We aim to increase the visibility of, and address the challenges faced by, the community as we stand against injustice toward not only women and girls and religious minorities but also toward members of the LGBTQI+ community.

LGBTQI+ persons around the world, including in the United States, continue to face discrimination, violence, and other forms of persecution because of who they are and whom they love.

On June 25, President Biden outdoored Jessica Stern as the U.S. Special Envoy to Advance the Human Rights of LGBTQI+ Persons – a role critical to ensuring that U.S. diplomacy and foreign assistance promote and protect the human rights of LGBTQI+ persons around the world.

The Special Envoy will play a vital role in leading implementation of the Presidential Memorandum on Advancing the Human Rights of LGBTQI+ Persons Around the World.

At a time when the human rights of LGBTQI+ persons are increasingly threatened in all regions of the world, the Special Envoy will bring together like-minded governments, civil society organizations, corporations, and international organisations to uphold dignity and equality for all.

On Friday, President Biden said, quote: “For this community and for our nation and for the world, Pride Month represents so much.  It stands for courage – the courage of all those in previous generations and today who proudly live their truth.  It stands for justice: both the steps we’ve taken and the steps we need to take. And above all, Pride Month stands for love – being able to love yourself, and love whomever you love, and love this country enough to make it more fair, and more free, and more just.” End quote.

This year has been challenging for Ghana’s LGBTQI+ community.  From the shuttering of the LGBTQI+ Advocacy Centre in Accra, the arrests of 22 friends gathered in the Eastern Region, talk of an anti-LGBTQI+ bill, and most recently, the arrest and lengthy pre-bail detention of 21 human rights defenders in Ho, the community is facing increased anti-LGBTQI+ rhetoric and actions.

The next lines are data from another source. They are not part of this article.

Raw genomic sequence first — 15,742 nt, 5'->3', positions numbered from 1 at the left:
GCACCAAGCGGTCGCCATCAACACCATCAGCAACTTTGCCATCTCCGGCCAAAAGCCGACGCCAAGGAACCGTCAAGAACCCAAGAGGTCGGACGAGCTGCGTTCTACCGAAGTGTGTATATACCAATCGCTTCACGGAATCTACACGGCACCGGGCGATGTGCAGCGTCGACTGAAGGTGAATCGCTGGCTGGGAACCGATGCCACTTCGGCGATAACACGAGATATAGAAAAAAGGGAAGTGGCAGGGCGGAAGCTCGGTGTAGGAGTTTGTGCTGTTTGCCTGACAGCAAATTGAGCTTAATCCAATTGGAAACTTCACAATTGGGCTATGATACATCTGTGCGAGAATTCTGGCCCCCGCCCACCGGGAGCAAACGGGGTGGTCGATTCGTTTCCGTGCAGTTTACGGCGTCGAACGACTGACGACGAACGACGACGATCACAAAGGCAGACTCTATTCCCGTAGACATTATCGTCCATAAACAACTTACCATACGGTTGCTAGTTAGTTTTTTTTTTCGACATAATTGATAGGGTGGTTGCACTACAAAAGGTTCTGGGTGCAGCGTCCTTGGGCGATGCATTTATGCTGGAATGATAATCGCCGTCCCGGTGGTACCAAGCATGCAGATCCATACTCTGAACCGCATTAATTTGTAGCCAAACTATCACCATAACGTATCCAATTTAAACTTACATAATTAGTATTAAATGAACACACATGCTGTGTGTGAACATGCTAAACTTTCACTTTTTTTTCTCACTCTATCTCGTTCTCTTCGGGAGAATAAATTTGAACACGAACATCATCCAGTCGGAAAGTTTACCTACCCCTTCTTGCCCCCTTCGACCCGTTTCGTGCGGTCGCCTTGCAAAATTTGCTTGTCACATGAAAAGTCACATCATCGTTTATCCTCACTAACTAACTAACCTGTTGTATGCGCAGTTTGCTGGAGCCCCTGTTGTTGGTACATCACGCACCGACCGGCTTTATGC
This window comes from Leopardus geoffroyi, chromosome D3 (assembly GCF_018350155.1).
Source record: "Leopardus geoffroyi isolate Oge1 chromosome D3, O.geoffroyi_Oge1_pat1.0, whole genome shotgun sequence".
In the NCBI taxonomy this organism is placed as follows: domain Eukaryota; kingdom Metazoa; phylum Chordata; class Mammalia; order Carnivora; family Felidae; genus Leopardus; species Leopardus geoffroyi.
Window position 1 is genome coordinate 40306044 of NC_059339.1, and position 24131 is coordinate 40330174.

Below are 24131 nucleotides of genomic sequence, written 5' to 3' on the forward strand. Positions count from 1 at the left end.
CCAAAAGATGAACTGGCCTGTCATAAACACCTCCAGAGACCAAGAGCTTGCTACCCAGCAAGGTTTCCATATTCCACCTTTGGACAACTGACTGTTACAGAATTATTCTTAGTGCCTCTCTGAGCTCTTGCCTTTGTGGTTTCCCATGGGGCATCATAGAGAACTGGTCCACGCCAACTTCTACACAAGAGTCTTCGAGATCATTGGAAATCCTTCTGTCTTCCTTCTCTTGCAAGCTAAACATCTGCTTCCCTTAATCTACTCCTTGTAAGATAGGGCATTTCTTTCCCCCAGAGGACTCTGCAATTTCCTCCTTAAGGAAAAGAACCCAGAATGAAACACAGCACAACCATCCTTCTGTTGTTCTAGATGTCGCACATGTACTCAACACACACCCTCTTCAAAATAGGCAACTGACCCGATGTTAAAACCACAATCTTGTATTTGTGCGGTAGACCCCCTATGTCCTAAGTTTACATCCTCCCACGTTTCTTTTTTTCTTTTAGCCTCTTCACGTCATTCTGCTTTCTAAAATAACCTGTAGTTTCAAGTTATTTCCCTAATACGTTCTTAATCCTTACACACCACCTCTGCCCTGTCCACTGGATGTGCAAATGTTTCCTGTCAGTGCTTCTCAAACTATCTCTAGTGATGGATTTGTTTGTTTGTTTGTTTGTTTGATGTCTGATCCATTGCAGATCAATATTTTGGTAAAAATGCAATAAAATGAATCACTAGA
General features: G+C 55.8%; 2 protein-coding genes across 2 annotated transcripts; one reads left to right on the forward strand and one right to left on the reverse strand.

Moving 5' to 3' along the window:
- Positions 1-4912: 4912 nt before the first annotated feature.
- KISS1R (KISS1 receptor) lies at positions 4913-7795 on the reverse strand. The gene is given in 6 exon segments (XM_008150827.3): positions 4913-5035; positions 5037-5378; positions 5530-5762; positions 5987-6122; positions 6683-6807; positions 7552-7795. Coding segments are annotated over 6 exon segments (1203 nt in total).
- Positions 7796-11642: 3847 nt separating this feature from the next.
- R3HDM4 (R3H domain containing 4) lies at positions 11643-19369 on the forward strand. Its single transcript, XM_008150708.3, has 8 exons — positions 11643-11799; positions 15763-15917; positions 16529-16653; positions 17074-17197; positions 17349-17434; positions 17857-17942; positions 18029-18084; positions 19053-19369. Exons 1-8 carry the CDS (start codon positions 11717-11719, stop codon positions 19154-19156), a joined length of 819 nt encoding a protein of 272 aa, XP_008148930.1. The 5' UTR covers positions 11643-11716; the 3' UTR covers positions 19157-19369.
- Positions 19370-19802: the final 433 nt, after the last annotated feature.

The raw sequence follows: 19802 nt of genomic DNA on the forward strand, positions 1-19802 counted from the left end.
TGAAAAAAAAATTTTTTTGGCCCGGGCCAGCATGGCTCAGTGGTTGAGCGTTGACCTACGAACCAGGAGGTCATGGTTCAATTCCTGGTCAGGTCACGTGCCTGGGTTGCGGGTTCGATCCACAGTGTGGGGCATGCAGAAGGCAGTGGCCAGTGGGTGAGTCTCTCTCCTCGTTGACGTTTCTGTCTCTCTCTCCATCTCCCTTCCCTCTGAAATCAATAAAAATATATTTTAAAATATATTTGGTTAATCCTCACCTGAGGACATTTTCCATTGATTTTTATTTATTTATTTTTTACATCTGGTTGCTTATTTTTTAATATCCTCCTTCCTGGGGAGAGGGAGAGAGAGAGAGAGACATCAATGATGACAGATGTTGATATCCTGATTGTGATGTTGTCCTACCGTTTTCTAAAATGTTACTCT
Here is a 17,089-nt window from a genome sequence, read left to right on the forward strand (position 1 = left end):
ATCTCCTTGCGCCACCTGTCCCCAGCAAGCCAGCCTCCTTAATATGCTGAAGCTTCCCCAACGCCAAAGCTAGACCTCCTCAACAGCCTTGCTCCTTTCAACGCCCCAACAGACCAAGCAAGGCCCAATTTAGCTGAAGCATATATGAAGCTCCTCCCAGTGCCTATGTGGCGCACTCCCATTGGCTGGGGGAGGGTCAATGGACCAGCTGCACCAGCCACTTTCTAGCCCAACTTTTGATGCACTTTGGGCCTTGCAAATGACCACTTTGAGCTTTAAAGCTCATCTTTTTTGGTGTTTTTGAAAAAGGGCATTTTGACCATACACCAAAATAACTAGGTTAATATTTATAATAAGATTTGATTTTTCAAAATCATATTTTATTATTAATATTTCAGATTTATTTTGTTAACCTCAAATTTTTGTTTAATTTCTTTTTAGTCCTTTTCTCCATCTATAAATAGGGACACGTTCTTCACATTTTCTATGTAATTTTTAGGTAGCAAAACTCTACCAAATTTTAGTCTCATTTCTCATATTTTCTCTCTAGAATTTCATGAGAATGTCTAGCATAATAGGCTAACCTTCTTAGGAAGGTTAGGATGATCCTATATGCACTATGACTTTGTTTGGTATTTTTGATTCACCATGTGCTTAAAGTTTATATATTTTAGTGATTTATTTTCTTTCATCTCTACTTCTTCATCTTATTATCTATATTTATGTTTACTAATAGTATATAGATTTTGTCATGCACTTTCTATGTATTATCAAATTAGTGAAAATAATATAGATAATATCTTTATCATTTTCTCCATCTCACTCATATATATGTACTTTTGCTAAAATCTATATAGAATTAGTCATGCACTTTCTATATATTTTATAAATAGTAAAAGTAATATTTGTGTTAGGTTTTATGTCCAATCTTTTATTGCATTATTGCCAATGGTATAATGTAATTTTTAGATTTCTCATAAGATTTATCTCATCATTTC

Thank you to Shone Edem Lawrence for speaking so passionately on behalf of the community here in Ghana.  I had the honour of speaking with Shone and a couple of members of the Ho 21 prior to this event.  I will tell you what I told them: the U.S. government is an ally of the LGBTQI+ community in Ghana. 

During my tenure as U.S. Ambassador to Ghana and especially this past year, I’ve made it a priority to urge national leaders in Ghana to uphold constitutional human rights protections and to adhere to international human rights obligations and commitments for all individuals. 

This especially includes the people in this room.  While many of these conversations are conducted behind closed doors, know that I, and other members of the diplomatic community here this evening and also those not present, are advocates for you to be accorded your constitutional human rights.

This year’s celebration is a bit low key.  With the pandemic ever-present and the current sensitivities surrounding the human rights of LGBTQI+ persons in Ghana, many may have wondered whether a diplomatic mission Pride event should occur. 

Our answer at the U.S. Embassy is a resounding yes. It’s the policy of the United States to pursue an end to violence and discrimination on the basis of sexual orientation or gender identity. Therefore, it is important to take the time to gather, take stock, and reaffirm our determination to continue to promote the human rights of the community, with the community.

Just as senior officials raised the Progress Flag for the first time at the State Department last Friday, I’m happy to invite you all to watch as we hoist the Pride flag in honour of the people we celebrate this month and as a symbol of our continued commitment to the human rights, dignity, and inclusion of all LGBTQI+ people.

Thank you.